Chicago city elections make history, LGBTQ candidate in run off

Mayoral Candidate Lori Lightfoot

CHICAGO — No matter who wins the April runoff, Chicago will make history. The winner will be the city’s first African-American female mayor and Chicago will also become the largest city to have an African-American woman as mayor.

If Lori Lightfoot wins, she’ll be the first out LGBTQ mayor of the city and Chicago will be the largest city to have an LGBTQ leader.

Lightfoot will be going against Toni Preckwinkle, Cook County Board President, on April 2. They were the two top vote getters in a field of 14 candidates, the largest and most diverse in the city’s history. Because of the large number of candidates, no one even came close to getting 50 percent plus one. Lightfoot is the frontrunner with only 17.5% of the vote and Preckwinkle got 15.9%, according to the Chicago Sun-Times. WGN-TV reported that only 7,800 votes separate the two. The Sun-Times reported that there were still around 31,000 mail-in ballots that still needed to be counted.

Other LGBTQ people also kept their seats on the city council or were newly elected. Alderman Carlos Ramirez-Rosa(35th Ward) and Alderman Tom Tunney (44th Ward) both won re-election and Maria Hadden, was elected from the 49th Ward and will be the first LGBTQ woman of color on the city council. However, two LGBTQ council members will have run offs. NBC Chicago reported that James Cappleman (46th Ward) and Deborah Mell (33rd Ward) will face challengers one more time in the April 2 run off election.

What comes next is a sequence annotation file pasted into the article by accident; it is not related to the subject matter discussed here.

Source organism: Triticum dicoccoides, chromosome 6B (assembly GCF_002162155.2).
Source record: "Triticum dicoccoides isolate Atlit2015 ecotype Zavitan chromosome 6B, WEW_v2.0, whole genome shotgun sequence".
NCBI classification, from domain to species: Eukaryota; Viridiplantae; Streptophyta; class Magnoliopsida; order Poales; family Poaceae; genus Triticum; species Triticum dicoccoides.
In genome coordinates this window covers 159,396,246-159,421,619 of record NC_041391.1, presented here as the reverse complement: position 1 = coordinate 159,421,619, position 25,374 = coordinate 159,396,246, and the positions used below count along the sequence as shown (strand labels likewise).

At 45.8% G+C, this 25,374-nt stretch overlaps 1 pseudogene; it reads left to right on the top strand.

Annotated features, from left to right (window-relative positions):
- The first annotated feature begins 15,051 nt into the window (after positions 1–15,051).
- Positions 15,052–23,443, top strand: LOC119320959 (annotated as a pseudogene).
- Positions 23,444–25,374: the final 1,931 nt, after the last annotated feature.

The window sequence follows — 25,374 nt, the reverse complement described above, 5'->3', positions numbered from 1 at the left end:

Equality Illinois congratulated the aldermanic winners on their social media and released a statement on Lightfoot.

“While we wait for every vote to be counted, we are incredibly thrilled with the votes that have come in,” said Equality Illinois CEO Brian Johnson. “We congratulate Lori Lightfoot for advancing to the April 2 run-off election and her historic candidacy as the first-ever openly queer person to run for mayor of Chicago. That is a significant milestone in Chicago and Illinois history. Representation matters. Now, let’s bring it home on April 2 and elect Lori Lightfoot Mayor of Chicago.”

But there were still some sour grapes. The Illinois Republican Party sent out this tweet for Susana Mendoza, who came in sixth:

People immediately pointed out how racist that was to the daughter of Mexican immigrants. The GOP said in a follow up tweet that it was in reference to a campaign commercial that accused of Mendoza “double dipping” on taxpayer funds. It should be noted that the closest the GOP came to having any candidate was Willie Wilson, who made fourth place and was endorsed by the Northwest Chicago Republican Club.



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